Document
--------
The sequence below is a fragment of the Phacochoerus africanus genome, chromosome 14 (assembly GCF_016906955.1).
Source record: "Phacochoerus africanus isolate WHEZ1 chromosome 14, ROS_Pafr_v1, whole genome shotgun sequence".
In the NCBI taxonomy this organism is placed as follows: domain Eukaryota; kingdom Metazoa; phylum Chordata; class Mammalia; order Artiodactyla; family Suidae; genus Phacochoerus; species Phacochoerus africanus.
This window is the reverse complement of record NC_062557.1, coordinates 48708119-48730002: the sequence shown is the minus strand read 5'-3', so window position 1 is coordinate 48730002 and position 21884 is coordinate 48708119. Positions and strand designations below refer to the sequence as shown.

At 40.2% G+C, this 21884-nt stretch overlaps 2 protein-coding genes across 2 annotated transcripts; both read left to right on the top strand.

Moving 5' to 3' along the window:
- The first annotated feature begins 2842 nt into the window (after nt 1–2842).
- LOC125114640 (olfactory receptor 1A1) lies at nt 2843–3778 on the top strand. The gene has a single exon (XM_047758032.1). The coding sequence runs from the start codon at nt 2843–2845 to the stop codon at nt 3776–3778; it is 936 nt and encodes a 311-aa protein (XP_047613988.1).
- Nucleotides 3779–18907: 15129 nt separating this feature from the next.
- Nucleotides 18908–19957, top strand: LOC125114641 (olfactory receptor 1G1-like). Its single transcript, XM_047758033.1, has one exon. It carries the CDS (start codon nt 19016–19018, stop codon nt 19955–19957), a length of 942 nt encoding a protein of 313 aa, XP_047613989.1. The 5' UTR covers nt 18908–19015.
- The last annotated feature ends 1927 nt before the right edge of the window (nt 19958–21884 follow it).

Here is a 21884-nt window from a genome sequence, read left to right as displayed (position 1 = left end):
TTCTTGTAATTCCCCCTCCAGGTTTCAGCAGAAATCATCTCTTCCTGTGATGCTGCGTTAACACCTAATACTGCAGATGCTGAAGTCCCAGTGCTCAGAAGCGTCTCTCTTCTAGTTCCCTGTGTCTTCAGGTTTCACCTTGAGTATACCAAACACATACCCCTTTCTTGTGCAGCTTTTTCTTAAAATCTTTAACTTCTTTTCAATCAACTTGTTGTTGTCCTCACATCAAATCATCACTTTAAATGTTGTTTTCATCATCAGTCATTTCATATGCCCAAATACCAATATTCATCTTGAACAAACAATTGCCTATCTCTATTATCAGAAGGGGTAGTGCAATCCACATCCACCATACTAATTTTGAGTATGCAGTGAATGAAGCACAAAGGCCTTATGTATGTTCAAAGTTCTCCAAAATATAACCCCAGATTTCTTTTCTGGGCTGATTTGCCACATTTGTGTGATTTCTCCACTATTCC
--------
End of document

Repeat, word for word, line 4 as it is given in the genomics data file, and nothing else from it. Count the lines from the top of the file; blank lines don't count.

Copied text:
This window is the reverse complement of record NC_062557.1, coordinates 48708119-48730002: the sequence shown is the minus strand read 5'-3', so window position 1 is coordinate 48730002 and position 21884 is coordinate 48708119. Positions and strand designations below refer to the sequence as shown.